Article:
My Mt. Everest | August 2006 Newsletter

My Mount Everest: August, 2006
Merle M. Singer, Founder

“Anything worth doing, is worth doing poorly – at the beginning.”

Keith Cunningham

Since everyone is different (although, also, very much the same), I cannot assume that my challenges are shared by everyone else. But surely I share them with some others – maybe, many others. Here is my challenge: maintaining, follow-through, perseverance ON MY OWN BEHALF. I have all the fine qualities for others, be they family, friends, or the community. This is the long way to say that continuing this e-letter is a challenge, quite a challenge. You can see that it is. Each month the e-letter is getting later and later in the month, so that this e-letter leads the following month.

What is it that makes it so challenging? Well, there are a number of things. Other interests take significant amounts of my time. But I think, really, it has more to do with feeling as if I’ve already said everything; that I have nothing new to offer. It has more to do with “buyers remorse.” All of a sudden, I get attacks of uncertainty about being so self-revealing. It is painful. I was raised to be so turtlized (encased in self protection as is a turtle {yes, I made up the word}) that showing “a bit of skin” is quite unnerving. It’s like walking down the wedding aisle and half way down saying “Oops; this is a mistake, or is it?’ There is an out. You can go screaming from the chapel, but do you want to? That’s the worse kind of buyer’s remorse. It’s worse than the buyer’s remorse of a pregnant woman entering labor. At least in that case, there is no choice. Baby will out. It doesn’t diminish the terror, but it does relieve you of choice. I am struggling with the choice versus commitment.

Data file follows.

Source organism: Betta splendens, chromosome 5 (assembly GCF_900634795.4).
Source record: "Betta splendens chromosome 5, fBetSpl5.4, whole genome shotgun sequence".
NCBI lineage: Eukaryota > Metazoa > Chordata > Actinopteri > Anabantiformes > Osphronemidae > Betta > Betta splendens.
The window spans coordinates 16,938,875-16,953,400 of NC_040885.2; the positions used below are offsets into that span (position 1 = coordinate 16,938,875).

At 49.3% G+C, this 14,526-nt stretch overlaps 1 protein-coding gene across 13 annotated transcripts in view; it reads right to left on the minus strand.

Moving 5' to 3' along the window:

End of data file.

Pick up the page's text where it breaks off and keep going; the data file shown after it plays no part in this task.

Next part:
Doing my comedy performances at The Comedy Store and the Hollywood Improv were my opportunities to practice overcoming this angst of self-revelation. The comedy confronts and deflects at the same time. And laughing is my escape valve.

I know sharing myself has lessons for others if I can just persist. And in classic Merle form, the second comedy performance was more difficult in terms of pre (2-3 weeks) performance jitters. Yet, as one would anticipate, the second time I performed significantly better than the first. The Comedy Store asked me to perform again. I was back East and missed the date, but I still haven’t called to explain. I’m afraid that the Comedy Store booking agent will schedule me at a time that I can make. I still have 2 performances left that I am committed to. Two more opportunities to confront my demons. I need more than that, so this e-letter will continue on until I have learned what I need to learn.

It worries me that I work as a coach and show all this messy inner-working of me. How much confidence in me can that instill. Yet I appreciate when speakers and teachers, mentors, and coaches reveal their own issues. It’s when I (the audience) see the “guru’s” issues that are not intentionally revealed that I snicker. (I can be condescending at times.)